NYS Attorney General’s Office
Nkem Udeh, the owner of Advance Medical Supply Inc. in Crown Heights; her brother and store manager Humphrey Udeh; two of her employees, Keva Johnson and Yolane Fouche; and the store itself have been accused by the state Attorney General’s Office of fraudulently billing Medicaid over $1.7 million and billing HealthFirst, a health insurer for Medicaid recipients, for another $1.5 million.
The company and its employees billed the state Medicaid program, both directly and through managed care, for nearly a million units of a highly-specialized and expensive liquid pediatric nutritional formula for kids that they claimed the dispensed.
In fact, according to the state Attorney General’s Office, the company did not dispense the expensive formula. Instead, it reportedly dispensed over-the-counter nutritional supplement formulas, such as Pediasure. The defendants face up to 25 years in prison on grand larceny charges.
“The defendants’ formula for fraud was to file inflated claims for medicine designed to help needy children with rare illnesses. The scam drained millions of taxpayer dollars, money the defendants turned around and used for their own personal benefit,” NYS Attorney General Eric T. Schneiderman said.
The investigation found that between January 2010 and September 2012, Advanced Medical, a supplier of orthotics and prosthetics located at 1162 St. John's Place, fraudulently received $3,178,183 from Medicaid and HealthFirst, a managed care organization, for allegedly dispensing 946,874 units of a high-priced liquid pediatric formula to Medicaid recipients.
Certain types of liquid nutritional formulas are prescribed for patients who cannot chew or swallow food and must obtain nutrients via a feeding tube.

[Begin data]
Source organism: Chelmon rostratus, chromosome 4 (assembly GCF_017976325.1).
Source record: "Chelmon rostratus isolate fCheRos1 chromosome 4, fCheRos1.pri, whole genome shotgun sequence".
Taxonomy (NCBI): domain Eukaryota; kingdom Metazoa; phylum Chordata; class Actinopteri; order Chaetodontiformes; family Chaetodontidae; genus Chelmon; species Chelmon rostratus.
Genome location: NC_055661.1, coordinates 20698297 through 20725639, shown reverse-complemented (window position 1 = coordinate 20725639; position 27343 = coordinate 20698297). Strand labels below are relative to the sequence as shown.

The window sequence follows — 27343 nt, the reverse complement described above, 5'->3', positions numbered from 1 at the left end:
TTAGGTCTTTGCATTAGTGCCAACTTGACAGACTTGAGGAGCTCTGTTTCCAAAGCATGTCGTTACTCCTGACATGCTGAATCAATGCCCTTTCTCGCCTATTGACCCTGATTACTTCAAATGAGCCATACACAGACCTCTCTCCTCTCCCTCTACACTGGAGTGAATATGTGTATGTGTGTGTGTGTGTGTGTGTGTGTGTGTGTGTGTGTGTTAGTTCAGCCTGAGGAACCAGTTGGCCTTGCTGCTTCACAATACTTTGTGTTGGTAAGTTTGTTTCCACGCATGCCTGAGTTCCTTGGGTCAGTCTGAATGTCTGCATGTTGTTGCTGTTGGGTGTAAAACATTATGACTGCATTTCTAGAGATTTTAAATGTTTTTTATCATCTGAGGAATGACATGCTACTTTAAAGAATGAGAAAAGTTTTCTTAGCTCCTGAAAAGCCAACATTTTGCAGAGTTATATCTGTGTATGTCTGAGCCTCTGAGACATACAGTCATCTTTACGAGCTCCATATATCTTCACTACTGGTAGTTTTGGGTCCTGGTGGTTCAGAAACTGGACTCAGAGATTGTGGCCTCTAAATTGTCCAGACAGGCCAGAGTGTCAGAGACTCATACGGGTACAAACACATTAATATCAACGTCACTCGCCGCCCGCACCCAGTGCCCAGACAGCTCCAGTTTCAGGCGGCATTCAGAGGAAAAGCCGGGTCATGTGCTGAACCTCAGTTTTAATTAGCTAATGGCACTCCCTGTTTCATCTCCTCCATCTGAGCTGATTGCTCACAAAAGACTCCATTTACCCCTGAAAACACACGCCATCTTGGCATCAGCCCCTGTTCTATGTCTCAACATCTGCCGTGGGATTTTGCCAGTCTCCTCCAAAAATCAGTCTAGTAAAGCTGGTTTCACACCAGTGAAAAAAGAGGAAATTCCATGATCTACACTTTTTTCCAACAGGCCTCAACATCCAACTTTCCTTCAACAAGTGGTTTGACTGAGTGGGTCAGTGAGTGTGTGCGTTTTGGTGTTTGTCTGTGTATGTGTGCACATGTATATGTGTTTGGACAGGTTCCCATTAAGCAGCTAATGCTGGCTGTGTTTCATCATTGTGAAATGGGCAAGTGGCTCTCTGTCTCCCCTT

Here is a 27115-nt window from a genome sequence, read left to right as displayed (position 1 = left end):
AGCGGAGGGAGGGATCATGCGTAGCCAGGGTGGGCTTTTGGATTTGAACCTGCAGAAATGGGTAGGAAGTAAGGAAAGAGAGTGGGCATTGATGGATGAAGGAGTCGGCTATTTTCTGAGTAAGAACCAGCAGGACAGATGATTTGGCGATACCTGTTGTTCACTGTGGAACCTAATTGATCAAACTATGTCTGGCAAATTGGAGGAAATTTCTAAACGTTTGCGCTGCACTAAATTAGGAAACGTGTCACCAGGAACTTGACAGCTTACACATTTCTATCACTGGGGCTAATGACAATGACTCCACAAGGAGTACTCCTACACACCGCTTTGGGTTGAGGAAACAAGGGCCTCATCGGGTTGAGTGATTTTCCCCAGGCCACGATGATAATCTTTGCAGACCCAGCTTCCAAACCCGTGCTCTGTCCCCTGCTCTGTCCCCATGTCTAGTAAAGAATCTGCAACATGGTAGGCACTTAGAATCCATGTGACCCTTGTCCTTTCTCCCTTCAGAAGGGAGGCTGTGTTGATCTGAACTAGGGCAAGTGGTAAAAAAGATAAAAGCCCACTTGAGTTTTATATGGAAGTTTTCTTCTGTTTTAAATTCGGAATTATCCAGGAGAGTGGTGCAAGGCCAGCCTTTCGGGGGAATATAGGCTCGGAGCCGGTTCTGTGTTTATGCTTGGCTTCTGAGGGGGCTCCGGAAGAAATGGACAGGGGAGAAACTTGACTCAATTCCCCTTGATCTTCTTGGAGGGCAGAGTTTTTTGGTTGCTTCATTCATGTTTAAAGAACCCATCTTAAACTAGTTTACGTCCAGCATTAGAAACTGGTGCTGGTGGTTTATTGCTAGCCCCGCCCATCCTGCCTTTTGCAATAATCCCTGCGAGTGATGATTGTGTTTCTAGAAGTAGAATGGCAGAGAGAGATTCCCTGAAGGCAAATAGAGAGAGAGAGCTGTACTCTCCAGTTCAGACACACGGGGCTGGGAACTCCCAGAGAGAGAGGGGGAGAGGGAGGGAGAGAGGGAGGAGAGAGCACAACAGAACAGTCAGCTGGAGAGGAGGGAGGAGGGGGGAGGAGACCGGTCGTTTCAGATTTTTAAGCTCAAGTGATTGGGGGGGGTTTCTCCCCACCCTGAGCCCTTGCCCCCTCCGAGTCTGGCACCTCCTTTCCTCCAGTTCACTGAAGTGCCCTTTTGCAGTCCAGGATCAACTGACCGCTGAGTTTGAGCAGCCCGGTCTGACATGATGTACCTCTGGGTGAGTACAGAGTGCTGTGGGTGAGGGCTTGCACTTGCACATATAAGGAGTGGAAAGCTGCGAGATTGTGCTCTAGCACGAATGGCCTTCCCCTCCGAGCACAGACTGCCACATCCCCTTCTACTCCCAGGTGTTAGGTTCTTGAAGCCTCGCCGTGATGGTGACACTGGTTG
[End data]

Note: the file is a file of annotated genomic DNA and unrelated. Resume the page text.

These nutritional formulas are also prescribed for children who cannot absorb or metabolize nutrients from more substantial food.
The Attorney General’s investigation revealed that Advanced obtained reimbursement for a liquid that is known as B4162 formula but only dispensed Pediasure or other over-the-counter nutritional supplements -- when they dispensed anything at all.
According to the Attorney General’s Office, Johnson and Fouche participated in the scheme by fraudulently obtaining prescriptions from physicians. They did so by convincing doctors and their staff to write generic prescriptions for “pediatric formula” rather than specifying the exact type of nutritional supplement required by the patient.
The case originated with a referral from the Office of the Medicaid Inspector General, whose investigators looked at Advanced Medical’s inventory and discovered that the company had none of the formula on hand for which it was charging Medicaid.
New York’s Medicaid Inspector General James C. Cox said, “Billing for medicine that isn’t provided is fraud. OMIG took a look at Advanced Medical’s shelves and saw none of the products that Medicaid was paying for. We are pleased that our referral led to arrests by the Attorney General’s Office, and we will prevent this company’s further participation in the Medicaid program by pursuing an immediate exclusion.”
In addition to the indictment, the Attorney General’s Office also obtained an order freezing the bank accounts and other property held by the indicted individuals and corporation up to $3,178,183, and freezing the bank accounts of other corporations and another individual up to the amount of proceeds they received from the conduct of the indicted criminal defendants.